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Results and Conclusions
Are Rivers Meeting Water Quality Standards?
TEP has determined discovered that lower sections of four of the five main rivers in the Tillamook Bay watershed routinely violate Oregon's water quality standard for recreational contact. These rivers are the Miami, Kilchis, Trask, and Tillamook. Sample locations at the uppermost reaches of these rivers, directly below forestry dominated areas, generally meet water quality standards. This indicates that wildlife and other sources from the forestry dominated areas are not major contributor to the bacteria problem in the Watershed. Bacteria data also show a strong correlation between high bacteria concentration and precipitation, mainly in the spring, summer, and fall. The Tillamook River routinely has the highest bacterial concentrations. However, long-term data indicates that bacteria concentrations are decreasing in the Tillamook River. While this is encouraging, it will be over a decade before standards are being met at its current rate of decrease.
One of the most positive results from the bacteria analysis is the fact the Wilson River currently meets water quality standards at all sample locations and statistically significant trends indicate that bacteria concentrations are continuing to decrease. This decrease can be attributed to TEP's efforts to implement the CCMP, and their education and outreach efforts with farms in the watershed. In addition, the Oregon DEQ has had a TMDL in place since 2001 and has been working on implementation projects in the watershed.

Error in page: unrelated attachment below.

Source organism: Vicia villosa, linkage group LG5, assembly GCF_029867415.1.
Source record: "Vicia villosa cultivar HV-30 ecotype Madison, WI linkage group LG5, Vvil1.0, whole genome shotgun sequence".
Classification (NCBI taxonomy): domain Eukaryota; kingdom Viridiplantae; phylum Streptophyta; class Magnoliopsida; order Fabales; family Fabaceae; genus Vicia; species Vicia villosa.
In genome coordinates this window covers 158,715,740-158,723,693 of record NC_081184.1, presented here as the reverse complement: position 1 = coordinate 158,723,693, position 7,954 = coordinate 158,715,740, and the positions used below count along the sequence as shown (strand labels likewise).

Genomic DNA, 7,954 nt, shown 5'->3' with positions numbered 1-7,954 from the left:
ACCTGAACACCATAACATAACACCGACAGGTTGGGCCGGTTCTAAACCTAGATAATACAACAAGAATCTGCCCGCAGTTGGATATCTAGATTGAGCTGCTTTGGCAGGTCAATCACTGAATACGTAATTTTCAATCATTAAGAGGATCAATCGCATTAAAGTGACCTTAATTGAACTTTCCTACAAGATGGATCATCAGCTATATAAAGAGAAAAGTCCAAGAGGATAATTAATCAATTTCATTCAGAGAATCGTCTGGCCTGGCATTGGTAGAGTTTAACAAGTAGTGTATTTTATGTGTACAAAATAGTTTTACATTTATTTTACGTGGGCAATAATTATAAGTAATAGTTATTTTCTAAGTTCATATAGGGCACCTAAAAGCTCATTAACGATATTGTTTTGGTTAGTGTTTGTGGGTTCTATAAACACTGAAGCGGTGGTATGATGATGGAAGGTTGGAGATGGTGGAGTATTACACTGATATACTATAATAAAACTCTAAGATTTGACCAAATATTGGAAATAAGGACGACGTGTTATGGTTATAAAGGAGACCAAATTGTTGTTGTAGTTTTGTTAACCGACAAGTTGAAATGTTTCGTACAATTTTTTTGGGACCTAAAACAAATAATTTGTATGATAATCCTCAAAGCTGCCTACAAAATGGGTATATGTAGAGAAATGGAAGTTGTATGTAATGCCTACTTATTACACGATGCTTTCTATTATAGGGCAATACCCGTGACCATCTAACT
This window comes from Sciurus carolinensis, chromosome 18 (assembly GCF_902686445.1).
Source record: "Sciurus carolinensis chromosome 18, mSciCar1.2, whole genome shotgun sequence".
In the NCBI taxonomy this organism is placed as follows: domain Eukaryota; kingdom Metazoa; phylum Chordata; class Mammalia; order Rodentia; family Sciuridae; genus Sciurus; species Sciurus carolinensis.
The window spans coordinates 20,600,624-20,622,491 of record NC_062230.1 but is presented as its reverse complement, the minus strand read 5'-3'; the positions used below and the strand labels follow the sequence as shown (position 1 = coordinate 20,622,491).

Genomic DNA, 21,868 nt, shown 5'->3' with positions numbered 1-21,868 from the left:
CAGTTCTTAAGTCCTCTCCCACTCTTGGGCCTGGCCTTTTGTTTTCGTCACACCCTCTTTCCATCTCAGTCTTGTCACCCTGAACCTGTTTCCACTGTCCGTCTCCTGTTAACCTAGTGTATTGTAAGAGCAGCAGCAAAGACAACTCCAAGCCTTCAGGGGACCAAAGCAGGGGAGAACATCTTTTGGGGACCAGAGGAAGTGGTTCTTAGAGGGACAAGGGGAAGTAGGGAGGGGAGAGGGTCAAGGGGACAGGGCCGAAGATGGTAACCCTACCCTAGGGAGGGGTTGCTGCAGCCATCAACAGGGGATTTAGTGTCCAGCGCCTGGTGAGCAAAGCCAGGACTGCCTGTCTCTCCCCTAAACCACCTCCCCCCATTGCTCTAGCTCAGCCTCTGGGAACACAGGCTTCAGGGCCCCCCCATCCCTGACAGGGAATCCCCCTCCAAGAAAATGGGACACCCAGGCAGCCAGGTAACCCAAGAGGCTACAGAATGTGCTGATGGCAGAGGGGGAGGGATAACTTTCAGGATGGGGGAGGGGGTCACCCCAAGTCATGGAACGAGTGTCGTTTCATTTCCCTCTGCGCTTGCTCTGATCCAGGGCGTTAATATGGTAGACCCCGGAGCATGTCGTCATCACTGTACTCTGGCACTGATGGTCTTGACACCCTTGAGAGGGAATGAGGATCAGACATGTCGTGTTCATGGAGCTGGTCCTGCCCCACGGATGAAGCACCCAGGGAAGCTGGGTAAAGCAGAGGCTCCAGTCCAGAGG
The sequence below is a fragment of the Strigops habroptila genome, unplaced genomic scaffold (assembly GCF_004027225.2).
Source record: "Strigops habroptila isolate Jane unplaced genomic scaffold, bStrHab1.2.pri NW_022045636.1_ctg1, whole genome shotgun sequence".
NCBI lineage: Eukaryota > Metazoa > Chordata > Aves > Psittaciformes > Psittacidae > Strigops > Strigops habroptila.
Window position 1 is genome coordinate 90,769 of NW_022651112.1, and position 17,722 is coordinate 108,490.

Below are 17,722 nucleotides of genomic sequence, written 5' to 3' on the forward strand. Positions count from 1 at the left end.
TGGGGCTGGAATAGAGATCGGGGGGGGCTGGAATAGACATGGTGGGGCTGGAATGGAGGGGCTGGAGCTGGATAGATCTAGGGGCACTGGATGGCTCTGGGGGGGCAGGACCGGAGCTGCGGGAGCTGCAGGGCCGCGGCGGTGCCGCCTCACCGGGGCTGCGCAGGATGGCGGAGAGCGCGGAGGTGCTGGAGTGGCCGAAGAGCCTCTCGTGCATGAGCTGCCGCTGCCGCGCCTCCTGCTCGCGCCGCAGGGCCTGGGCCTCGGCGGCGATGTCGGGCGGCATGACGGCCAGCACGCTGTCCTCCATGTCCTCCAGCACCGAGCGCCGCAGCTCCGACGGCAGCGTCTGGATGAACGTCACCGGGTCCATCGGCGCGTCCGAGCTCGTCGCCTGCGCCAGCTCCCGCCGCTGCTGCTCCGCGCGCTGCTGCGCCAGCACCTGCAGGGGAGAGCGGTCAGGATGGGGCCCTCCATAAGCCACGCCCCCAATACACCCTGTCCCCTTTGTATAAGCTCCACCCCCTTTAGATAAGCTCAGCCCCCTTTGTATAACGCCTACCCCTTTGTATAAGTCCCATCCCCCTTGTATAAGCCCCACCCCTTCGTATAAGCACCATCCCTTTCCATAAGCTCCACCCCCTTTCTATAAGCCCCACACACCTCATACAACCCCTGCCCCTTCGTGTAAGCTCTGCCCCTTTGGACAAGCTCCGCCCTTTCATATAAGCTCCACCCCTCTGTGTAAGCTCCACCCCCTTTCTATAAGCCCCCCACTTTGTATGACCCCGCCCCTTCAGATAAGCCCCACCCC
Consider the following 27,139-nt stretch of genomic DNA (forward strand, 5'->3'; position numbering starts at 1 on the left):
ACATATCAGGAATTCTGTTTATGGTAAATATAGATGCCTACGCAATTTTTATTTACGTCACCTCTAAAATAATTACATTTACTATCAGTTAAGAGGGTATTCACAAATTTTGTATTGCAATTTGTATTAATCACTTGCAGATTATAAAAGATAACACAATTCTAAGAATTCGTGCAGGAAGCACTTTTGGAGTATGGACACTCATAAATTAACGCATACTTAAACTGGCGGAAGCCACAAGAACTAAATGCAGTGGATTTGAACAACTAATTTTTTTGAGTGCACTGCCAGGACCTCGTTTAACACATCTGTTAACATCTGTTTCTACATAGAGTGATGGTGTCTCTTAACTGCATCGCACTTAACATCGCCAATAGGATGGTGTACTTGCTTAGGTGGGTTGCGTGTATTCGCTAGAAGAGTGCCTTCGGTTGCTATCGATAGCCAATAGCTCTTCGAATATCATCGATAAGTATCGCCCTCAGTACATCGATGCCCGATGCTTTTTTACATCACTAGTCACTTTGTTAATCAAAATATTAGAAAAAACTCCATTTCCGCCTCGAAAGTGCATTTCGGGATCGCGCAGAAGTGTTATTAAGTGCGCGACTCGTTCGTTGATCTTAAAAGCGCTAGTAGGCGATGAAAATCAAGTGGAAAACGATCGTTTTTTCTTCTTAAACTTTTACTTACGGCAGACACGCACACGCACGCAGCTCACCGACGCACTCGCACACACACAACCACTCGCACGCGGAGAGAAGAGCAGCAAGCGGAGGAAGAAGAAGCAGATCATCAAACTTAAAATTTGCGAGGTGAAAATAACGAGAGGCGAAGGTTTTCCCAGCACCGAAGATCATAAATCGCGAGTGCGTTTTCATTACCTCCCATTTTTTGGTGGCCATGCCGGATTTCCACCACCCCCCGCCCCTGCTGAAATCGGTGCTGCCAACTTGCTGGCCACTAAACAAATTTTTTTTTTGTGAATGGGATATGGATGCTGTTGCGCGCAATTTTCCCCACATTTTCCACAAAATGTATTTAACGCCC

The results of this effort have also shown that there are several areas that still have a severe bacteria problem. These locations include Mill Creek and Holden Creek in the Trask watershed, Hoquarten Slough, and Bewley Creek in the Tillamook watershed.
What are the sources of Bacteria pollution in the Tillamook Bay Watershed?
Results of the Oregon State University (OSU) DNA Marker study indicated widespread contamination from ruminants throughout the watershed and, in certain river segments, significant contamination from humans. The amount of bacteria each source was contributing was not determined from the techniques employed in this study, but an average frequency of detection from human and ruminant sources was calculated. The higher the detection rate, the more likely it was that the source was a major contributor to the bacteria problem. The average ruminant bacteria detection frequency was 75%, whereas frequency of detection for human sources was much lower (35%). These average frequencies were established in the lower Tillamook Bay Watershed, an area which has bacteria concentrations above State standards. Average frequency of detection is much higher here than in an area of low bacteria contamination.
Although the DNA Marker Study was not able to address wildlife as a whole, it was able to test all ruminant positive samples with a primer that would indicate the presence of elk DNA. Primer testing determined that for all ruminant-positive samples, elk DNA was not present, meaning elk were not a component of the ruminant source, giving credible scientific evidence that elk were not contributing to the Watershed's bacteria problems.
This independent report concluded that "a watershed manager's best strategy for decreasing indicators of fecal pollution in this watershed is to mitigate runoff from ruminant sources".